Porter to present report card
By CYRUS LEVESQUE
MIDDLEBURY — How good a hospital is Porter Medical Center?
Hospital officials on Sept. 26 will discuss the findings of a state-mandated “report card” that shows how well Porter, along with 12 other Vermont hospitals, performs on a variety of quality, safety and financial measures.
This is the second annual report compiled to meet the requirements of Act 53, a law passed by the Vermont Legislature in 2003 to create greater accountability for hospitals and health care providers.
Porter’s rating was average in most specific areas — it scored a little lower than average for its food but higher than average for safety. Its overall rating for patient satisfaction was close to the national average for hospitals of its size.
Even though this is the second year of the reporting requirements, Porter Vice President for Public Relations Ron Hallman said that no comparison to last year was possible because the state health care regulators redesigned the report.
“The report card format was completely redesigned by the state,” he said. “There’s no way to draw a comparison because you’re looking at either two stars (last year’s rating on a certain question) or the 86th percentile.”
However, Porter Medical Center President James Daily said that the hospital is always trying to improve its service. “I’d like to see us be above average in all of them, and I think we’re actively working to improve our scores,” he said. “As hospitals continue to adjust to what people are measuring, we’re going to continue to see improvement.”
The information in the report cards, which is available at www.portermedical.org/reportcard.html, was gathered in 2005 and evaluated this year by Press Ganey Associates, a company that studies the effectiveness of health care providers.
The overall patient satisfaction rating of a hospital in the survey of 13 Vermont hospitals was taken by averaging the answers to all questions asked of patients who responded to the survey. On overall patient satisfaction Porter got a score of 86.1 out of a possible 100 points. This is below the national average of 86.9 for hospitals of its size but above the national average on 83.9 for all hospitals in the country.
Porter has 25 beds and eight cots for short-term admissions. Out of all Vermont hospitals in the study, Porter was one of only three in the group with fewer than 50 beds. The highest score in Vermont was Grace Cottage Hospital/Otis Healthcare Center in Townshend, with a score of 91.1. Grace Cottage was also in the group of hospitals with fewer than 50 beds. The third hospital in Porter’s class was North Country Hospital in Newport, which had an overall patient satisfaction score of 89.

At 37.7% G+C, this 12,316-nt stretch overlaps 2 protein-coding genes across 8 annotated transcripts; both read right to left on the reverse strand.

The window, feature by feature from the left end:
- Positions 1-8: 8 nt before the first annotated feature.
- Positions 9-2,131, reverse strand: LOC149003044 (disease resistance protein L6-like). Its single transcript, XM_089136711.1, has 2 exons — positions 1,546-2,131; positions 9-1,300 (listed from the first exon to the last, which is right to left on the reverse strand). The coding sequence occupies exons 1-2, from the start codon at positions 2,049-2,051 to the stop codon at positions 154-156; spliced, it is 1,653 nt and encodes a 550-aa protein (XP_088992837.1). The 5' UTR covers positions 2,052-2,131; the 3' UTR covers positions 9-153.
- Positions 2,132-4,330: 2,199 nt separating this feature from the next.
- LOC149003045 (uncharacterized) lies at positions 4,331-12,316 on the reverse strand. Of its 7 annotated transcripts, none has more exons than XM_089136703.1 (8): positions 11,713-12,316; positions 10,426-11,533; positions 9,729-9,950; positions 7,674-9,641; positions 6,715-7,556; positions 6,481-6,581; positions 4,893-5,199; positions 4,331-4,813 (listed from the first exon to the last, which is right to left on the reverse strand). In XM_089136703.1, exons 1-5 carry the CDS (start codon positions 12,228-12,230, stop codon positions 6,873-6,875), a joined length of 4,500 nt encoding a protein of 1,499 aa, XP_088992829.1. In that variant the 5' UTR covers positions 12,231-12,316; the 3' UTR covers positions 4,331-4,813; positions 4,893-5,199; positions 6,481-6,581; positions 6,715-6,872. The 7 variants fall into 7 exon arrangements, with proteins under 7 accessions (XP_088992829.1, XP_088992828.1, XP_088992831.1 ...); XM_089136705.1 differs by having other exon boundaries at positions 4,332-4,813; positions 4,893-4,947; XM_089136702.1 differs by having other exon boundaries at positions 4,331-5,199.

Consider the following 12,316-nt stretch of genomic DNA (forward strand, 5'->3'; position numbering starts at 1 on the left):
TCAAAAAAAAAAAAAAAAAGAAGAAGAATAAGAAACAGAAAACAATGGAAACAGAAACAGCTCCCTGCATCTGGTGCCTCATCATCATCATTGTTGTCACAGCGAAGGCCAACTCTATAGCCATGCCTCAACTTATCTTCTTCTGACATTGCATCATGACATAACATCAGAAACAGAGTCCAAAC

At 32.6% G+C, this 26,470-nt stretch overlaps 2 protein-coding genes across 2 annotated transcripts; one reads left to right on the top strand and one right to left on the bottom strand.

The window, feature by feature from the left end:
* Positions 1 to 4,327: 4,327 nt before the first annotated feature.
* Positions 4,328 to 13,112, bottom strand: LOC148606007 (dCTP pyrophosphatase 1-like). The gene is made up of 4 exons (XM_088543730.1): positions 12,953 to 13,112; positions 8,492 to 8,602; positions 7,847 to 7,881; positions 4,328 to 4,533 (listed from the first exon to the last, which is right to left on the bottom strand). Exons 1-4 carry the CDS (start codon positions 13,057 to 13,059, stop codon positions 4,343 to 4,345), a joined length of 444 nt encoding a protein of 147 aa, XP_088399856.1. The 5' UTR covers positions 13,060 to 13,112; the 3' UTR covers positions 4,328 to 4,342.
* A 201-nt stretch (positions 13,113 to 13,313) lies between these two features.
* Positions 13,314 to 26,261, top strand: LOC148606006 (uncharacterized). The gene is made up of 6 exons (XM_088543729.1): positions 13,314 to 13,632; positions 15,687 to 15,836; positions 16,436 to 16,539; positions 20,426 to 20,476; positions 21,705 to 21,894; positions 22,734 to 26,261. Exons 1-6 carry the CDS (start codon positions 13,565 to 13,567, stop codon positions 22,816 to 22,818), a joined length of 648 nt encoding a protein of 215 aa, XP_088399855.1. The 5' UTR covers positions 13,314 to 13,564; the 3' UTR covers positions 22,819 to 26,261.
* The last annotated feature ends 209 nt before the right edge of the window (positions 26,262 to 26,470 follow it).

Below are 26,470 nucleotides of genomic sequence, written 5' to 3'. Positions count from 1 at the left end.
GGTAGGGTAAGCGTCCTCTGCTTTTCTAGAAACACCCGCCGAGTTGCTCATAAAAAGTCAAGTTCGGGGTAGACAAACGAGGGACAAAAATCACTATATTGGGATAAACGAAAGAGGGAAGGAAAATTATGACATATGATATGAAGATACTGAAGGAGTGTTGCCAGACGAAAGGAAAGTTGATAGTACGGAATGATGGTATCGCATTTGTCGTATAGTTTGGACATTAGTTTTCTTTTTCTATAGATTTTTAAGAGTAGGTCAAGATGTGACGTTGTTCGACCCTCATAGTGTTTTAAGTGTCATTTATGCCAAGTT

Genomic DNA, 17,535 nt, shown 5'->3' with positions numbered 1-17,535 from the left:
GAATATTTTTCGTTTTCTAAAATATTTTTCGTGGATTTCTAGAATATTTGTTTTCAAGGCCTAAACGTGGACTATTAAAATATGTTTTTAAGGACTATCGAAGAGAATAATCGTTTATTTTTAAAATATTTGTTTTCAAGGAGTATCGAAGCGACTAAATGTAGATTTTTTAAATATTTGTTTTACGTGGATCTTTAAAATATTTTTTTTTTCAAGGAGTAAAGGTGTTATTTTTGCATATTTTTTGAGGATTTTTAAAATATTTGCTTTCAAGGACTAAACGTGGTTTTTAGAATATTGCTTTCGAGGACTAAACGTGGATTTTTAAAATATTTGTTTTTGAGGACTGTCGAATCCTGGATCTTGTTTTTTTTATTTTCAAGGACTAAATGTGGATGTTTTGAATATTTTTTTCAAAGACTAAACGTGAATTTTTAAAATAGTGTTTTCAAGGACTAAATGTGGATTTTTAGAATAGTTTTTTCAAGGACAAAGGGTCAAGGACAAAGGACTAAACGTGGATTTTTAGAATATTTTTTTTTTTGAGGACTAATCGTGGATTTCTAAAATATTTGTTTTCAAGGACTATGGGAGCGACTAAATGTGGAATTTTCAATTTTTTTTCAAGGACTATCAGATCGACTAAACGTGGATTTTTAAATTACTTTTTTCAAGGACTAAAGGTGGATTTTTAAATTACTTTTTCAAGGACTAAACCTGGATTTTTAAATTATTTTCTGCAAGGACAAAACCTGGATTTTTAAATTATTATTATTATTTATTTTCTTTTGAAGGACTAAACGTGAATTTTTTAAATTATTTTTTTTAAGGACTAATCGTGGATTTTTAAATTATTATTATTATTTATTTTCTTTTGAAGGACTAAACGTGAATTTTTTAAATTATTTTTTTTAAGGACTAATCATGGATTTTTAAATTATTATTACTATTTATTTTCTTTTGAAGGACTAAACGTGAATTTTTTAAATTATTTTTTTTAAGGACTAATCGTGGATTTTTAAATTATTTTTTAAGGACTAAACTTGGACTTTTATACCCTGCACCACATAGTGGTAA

One part of the patient satisfaction rating was based on the meals. Porter’s score on meals was 77.4, the second-worst in the state after Fletcher Allen Health Care. The average score for hospitals with fewer than 50 beds was 81.7.
On the other hand, Porter scored relatively high on measures of safety. It earned a perfect score on providing aspirin to heart attack patients when they arrived.
Porter’s small size resulted in a low response rate, so the national average for small hospitals is within Porter’s margin of error.
According to Pat Jannene, vice president of patient care services, that response rate created misleading results in certain measures. For example, on one particular part of treatment for heart attack victims, Porter only scored 50 points. However, Jannene explained that most of Porter’s patients suffering from a heart attack get diverted to Fletcher Allen Health Care in Burlington. The particular service measured in that instance is given at the end of treatment, so Porter’s score for that category was based on only two cases.
Jannene said that in the instances where Porter scored high, it was the result of new systems that make it easier for employees to address problems on their own. “The places where we’ve done really well are because we have really good procedures in place,” she said. “It’s difficult for it to not get done.”
The Tuesday, Sept. 26, meeting to discuss the quality report will be held from 10 a.m. until noon in Conference Room A in Porter Hospital’s Collins Building. The public is invited.
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